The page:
Why does Jonas claim that "it isn't fair that nothing has color" in Lois Lowry's The Giver?
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Here is what I think is going on here -- he is worried about being unable to choose.
What bothers Jonas right now is that people are not able to choose because they do not know about colors. He thinks that people should be able to choose things such as what color of clothes they want to wear on that particular day.
So, to Jonas, the fact that people can't see color is another bad thing about Sameness -- it prevents people from being able to make choices in their lives.
Jonas says, "it isn't fair that nothing has color!" in Chapter thirteen. The Giver then asks him to explain what he means by that, and Jonas replies with the following:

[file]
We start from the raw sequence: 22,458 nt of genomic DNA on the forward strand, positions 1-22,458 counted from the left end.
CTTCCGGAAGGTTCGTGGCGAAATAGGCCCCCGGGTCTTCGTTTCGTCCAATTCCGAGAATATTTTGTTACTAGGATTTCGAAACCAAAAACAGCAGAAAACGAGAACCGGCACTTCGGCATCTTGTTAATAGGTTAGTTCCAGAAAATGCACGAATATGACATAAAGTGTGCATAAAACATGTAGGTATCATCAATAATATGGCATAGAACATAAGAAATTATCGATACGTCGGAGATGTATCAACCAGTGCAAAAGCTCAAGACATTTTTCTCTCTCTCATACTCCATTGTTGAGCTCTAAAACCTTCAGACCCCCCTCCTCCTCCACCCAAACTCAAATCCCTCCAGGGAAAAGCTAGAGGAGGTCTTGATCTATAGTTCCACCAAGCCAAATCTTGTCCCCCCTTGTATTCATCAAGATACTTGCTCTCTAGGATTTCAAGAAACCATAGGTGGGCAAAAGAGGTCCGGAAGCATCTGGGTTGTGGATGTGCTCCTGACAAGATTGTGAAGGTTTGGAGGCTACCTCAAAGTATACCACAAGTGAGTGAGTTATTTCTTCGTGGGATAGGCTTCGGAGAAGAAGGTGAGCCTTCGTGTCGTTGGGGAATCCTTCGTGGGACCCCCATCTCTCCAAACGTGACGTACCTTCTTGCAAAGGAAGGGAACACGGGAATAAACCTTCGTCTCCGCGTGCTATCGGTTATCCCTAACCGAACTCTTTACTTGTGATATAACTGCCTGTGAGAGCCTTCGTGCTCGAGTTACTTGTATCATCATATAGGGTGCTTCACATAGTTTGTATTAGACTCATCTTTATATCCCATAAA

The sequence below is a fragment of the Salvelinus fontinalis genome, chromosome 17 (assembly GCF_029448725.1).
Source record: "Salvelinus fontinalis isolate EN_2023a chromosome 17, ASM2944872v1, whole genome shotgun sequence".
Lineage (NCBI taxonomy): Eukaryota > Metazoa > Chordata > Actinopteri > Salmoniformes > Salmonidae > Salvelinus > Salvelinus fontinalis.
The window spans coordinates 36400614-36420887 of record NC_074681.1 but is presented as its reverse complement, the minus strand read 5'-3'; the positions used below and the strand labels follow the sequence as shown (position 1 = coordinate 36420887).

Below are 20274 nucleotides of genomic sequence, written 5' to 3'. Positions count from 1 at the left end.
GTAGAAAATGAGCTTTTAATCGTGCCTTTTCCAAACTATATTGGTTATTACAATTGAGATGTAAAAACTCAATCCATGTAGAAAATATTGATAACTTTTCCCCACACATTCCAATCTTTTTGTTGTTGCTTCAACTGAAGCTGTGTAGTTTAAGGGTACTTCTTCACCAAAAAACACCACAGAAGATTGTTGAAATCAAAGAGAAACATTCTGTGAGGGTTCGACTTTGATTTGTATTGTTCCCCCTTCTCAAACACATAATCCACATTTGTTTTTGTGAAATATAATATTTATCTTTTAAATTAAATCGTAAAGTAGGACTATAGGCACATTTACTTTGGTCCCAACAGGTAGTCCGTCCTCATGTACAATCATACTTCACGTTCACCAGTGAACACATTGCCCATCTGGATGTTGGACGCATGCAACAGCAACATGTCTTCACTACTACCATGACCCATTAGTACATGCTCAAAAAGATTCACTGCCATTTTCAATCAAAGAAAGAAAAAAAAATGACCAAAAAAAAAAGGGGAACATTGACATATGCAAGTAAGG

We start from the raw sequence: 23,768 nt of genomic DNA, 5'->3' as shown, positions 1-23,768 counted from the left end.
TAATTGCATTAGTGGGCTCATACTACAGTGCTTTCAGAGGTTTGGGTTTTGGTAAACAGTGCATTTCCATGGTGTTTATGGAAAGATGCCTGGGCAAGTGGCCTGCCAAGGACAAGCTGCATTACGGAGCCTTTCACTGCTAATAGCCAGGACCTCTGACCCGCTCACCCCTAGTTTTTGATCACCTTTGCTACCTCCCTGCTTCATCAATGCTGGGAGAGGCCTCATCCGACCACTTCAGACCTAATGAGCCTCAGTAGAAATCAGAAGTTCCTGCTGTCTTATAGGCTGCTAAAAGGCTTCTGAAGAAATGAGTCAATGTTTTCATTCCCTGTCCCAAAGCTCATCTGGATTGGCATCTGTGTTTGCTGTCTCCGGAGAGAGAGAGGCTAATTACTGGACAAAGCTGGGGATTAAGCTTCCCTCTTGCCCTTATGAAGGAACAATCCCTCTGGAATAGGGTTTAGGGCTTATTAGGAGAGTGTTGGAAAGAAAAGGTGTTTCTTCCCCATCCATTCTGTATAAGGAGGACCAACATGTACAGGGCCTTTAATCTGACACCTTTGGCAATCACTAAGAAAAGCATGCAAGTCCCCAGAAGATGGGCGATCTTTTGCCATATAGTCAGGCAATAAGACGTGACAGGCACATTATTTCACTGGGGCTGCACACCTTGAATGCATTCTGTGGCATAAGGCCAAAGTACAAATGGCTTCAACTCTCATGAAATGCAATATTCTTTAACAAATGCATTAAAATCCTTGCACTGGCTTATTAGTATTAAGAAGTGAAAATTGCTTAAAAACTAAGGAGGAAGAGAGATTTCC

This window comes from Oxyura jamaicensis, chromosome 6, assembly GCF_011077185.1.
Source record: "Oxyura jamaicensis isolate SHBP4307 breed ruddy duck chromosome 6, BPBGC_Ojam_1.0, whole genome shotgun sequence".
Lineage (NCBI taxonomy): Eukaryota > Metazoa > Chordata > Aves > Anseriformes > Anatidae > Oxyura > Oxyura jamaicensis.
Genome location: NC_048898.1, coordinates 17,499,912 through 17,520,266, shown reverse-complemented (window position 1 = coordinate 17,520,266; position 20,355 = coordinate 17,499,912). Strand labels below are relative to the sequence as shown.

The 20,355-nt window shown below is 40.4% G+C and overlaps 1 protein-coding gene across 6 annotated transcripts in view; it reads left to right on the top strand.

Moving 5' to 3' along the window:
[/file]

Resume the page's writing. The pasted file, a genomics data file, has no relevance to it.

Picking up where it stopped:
"If everything's the same, then there aren't any choices! I want to wake up in the morning and decide things! A blue tunic, or a red one?" (123).
Jonas makes a very significant connection between the ability to see colors and the ability to make choices. Being able to see colors also provides a person with an opportunity to develop a sense of personal preference. For example, one can get to know a person a little better by asking what his or her favorite color is. A person's favorite color represents free choice and personal preference. Since no one in Jonas's community can see color, minor decisions such as what color to wear each day are taken away. This also limits people's ability to acquire personal preferences.
Without ever knowing it, the citizens of Jonas's community do not have an opportunity to make such choices with color, and who knows what else, because the options have already been stricken from people's use. Jonas understands this when he says that it isn't fair not to see colors. He realizes that colors represent free choice, personal preference, and the fact that these things were taken away from the community in an effort to live with what the Giver calls Sameness.
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